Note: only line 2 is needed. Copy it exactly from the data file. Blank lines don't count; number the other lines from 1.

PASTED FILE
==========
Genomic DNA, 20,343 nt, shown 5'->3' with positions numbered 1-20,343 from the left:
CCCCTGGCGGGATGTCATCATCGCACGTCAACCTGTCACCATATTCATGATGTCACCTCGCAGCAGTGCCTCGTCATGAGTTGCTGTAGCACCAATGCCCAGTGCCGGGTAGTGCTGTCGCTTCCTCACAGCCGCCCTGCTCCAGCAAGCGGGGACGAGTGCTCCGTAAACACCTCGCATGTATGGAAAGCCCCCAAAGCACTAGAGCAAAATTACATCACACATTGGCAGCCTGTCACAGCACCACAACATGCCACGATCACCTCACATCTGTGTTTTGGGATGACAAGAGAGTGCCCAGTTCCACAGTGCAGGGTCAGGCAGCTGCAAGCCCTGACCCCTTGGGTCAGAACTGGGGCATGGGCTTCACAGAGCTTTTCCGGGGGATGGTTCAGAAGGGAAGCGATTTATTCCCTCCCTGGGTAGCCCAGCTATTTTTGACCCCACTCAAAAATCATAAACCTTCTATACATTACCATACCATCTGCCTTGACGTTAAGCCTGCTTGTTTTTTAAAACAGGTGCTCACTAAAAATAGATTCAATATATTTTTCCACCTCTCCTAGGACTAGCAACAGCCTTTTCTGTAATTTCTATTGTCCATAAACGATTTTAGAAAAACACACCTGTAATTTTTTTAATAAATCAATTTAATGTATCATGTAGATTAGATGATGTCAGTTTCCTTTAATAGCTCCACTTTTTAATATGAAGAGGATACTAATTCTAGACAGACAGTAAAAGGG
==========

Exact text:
CCCCTGGCGGGATGTCATCATCGCACGTCAACCTGTCACCATATTCATGATGTCACCTCGCAGCAGTGCCTCGTCATGAGTTGCTGTAGCACCAATGCCCAGTGCCGGGTAGTGCTGTCGCTTCCTCACAGCCGCCCTGCTCCAGCAAGCGGGGACGAGTGCTCCGTAAACACCTCGCATGTATGGAAAGCCCCCAAAGCACTAGAGCAAAATTACATCACACATTGGCAGCCTGTCACAGCACCACAACATGCCACGATCACCTCACATCTGTGTTTTGGGATGACAAGAGAGTGCCCAGTTCCACAGTGCAGGGTCAGGCAGCTGCAAGCCCTGACCCCTTGGGTCAGAACTGGGGCATGGGCTTCACAGAGCTTTTCCGGGGGATGGTTCAGAAGGGAAGCGATTTATTCCCTCCCTGGGTAGCCCAGCTATTTTTGACCCCACTCAAAAATCATAAACCTTCTATACATTACCATACCATCTGCCTTGACGTTAAGCCTGCTTGTTTTTTAAAACAGGTGCTCACTAAAAATAGATTCAATATATTTTTCCACCTCTCCTAGGACTAGCAACAGCCTTTTCTGTAATTTCTATTGTCCATAAACGATTTTAGAAAAACACACCTGTAATTTTTTTAATAAATCAATTTAATGTATCATGTAGATTAGATGATGTCAGTTTCCTTTAATAGCTCCACTTTTTAATATGAAGAGGATACTAATTCTAGACAGACAGTAAAAGGG